STASH, Vol.15(2) – Improvement in psychiatric symptoms in the absence of counseling for opioid use disorder


Many people with Opioid Use Disorder (OUD) experience other psychiatric disorders, such as depression and anxiety, which are painful and can exacerbate addiction. Their psychiatric symptoms often improve when they start taking medication for OUD (e.g., buprenorphine, methadone), but in order to receive that medication they are typically required to attend psychosocial counseling. This week, STASH reviews a study by Joanna Streck and colleagues that investigated whether patients experience improvement in psychiatric symptoms with buprenorphine in the absence of counseling.

What was the research question?
Do patients experience improvement in psychiatric symptoms while they are receiving buprenorphine but on a waitlist for counseling?

What did the researchers do?
The researchers studied fifty people who were on a waitlist for comprehensive OUD treatment (i.e., medication plus counseling). While they were on the waitlist for comprehensive treatment, half of the people started receiving buprenorphine alone and half got no treatment. They were randomly assigned to these groups. Participants completed assessments at baseline, then at 4, 8, and 12 weeks afterwards. During these assessments, participants completed the Beck Anxiety Inventory (BAI), the Beck Depression Inventory-II (BDI-II), the Brief Symptom Inventory (BSI), and the Addiction Severity Index (ASI). The researchers then examined the changes between the two groups on these measures across the 12-week study period.

What did they find?
Participants receiving buprenorphine experienced statistically significant decreases in anxiety, depression, and general psychiatric distress (as measured by both the BSI and ASI) after 4 weeks. These improvements lasted throughout the 12-week study. In comparison, participants in the no-treatment group did not experience any statistically significant decreases on any of these psychiatric assessments.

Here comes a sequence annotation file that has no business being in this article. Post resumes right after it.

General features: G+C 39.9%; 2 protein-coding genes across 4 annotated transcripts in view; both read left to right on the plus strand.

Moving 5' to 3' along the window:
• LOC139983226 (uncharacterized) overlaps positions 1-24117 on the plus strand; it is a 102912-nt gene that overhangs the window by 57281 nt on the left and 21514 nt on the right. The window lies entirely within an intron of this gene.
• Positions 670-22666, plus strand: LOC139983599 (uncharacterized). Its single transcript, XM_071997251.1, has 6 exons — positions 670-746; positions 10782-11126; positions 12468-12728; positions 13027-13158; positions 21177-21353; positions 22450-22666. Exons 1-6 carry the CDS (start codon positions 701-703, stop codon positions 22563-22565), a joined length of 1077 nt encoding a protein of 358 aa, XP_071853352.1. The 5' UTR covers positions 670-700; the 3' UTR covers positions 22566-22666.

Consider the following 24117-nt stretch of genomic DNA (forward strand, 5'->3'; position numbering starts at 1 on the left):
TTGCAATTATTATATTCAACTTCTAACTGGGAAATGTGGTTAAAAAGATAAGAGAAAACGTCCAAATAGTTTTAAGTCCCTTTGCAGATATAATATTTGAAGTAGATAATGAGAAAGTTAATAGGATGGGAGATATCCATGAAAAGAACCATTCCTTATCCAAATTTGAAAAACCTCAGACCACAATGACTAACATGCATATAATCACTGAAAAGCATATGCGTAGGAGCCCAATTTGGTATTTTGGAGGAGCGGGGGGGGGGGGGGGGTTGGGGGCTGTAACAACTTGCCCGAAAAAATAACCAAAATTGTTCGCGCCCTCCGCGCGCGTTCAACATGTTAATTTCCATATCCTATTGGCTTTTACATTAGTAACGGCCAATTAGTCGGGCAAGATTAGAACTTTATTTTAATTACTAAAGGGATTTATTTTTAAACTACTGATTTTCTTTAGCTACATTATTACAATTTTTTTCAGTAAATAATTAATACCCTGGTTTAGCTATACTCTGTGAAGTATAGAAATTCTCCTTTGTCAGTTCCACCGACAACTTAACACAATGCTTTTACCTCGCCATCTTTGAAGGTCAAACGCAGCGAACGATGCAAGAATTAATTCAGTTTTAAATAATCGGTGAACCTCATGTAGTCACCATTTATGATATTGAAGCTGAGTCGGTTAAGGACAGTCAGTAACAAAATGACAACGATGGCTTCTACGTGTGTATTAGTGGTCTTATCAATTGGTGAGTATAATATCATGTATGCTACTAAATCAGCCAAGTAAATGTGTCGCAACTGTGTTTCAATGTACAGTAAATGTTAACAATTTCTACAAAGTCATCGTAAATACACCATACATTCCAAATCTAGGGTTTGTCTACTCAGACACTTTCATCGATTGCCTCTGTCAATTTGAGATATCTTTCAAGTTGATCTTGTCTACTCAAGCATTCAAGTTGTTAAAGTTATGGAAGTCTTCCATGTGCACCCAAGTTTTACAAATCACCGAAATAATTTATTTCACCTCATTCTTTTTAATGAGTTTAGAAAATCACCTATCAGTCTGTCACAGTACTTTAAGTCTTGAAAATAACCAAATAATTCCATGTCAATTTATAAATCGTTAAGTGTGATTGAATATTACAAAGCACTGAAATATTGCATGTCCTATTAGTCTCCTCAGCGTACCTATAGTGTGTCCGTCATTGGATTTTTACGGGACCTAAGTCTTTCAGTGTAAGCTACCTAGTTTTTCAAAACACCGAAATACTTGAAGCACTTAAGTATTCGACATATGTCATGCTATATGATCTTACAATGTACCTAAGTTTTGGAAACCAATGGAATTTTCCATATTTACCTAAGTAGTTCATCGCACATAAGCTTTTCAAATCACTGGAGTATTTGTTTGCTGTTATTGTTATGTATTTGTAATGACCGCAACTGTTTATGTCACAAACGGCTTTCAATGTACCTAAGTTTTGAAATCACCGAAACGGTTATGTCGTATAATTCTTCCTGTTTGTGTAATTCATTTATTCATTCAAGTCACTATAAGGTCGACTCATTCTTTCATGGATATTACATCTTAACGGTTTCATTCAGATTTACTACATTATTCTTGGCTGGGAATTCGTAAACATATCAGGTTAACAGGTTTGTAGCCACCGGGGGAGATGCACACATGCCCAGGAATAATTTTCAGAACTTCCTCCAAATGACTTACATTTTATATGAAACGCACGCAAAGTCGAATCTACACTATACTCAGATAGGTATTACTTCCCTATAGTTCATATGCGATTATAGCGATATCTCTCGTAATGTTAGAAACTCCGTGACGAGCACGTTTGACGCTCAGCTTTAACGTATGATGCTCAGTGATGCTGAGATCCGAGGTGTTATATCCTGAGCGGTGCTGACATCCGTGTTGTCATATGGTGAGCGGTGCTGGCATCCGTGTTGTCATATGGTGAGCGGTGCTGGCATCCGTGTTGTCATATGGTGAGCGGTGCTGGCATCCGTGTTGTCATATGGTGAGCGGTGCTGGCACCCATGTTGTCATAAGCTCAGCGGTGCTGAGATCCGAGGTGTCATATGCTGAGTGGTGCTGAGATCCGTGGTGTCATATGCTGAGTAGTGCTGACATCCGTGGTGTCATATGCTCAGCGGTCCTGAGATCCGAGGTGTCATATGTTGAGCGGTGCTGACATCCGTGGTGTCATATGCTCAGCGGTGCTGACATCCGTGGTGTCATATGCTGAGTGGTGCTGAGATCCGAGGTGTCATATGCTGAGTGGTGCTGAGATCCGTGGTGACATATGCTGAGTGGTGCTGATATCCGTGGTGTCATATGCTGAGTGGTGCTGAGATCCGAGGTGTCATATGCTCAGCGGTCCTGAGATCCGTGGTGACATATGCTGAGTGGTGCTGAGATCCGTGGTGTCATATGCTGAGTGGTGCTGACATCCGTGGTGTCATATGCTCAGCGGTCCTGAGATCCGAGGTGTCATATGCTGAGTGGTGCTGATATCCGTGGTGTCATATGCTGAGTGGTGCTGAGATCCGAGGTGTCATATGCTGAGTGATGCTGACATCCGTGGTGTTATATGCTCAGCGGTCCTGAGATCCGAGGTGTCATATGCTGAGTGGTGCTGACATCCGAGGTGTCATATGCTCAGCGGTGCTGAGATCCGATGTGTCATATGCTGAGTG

STASH 15 2 v4
Figure. The graphs show the mean scores on each assessment for the buprenorphine group and waitlist control group across the study period. Adapted from Streck et al., 2018. Click image to enlarge.

Why do these findings matter?
Previous studies of OUD treatment have often combined medication and counseling, making it difficult to tell what aspect of treatment was responsible for the improvement in psychiatric symptoms. This study is among the first to show that these improvements might be attributable to medication (in this case, buprenorphine) itself. This set of findings calls into question the typical requirement that patients attend psychosocial counseling in order to receive medication for OUD. Of course, one size does not fit all, and some patients might experience real benefit from combining medication with counseling.

Every study has limitations. What are the limitations in this study?
This study only had fifty participants; replicating this experiment with a larger group of participants will reduce the margin of error of the results. Participants receiving buprenorphine not only knew they were receiving medication; they also received nightly phone calls to monitor their symptoms and random call-backs to visit the clinic roughly every two weeks. It is possible that their psychiatric symptom improvements at least partly resulted from a placebo effect or a sense of support from the phone calls and extra clinic visits.

For more information:
Are you worried about your own or a loved one’s addiction or mental health issues? The National Helpline is a free treatment and information services available 24/7. Our Addiction Resources page has free, anonymous resources for people concerned about substance use or other expressions of addiction.

— Rhiannon Chou Wiley

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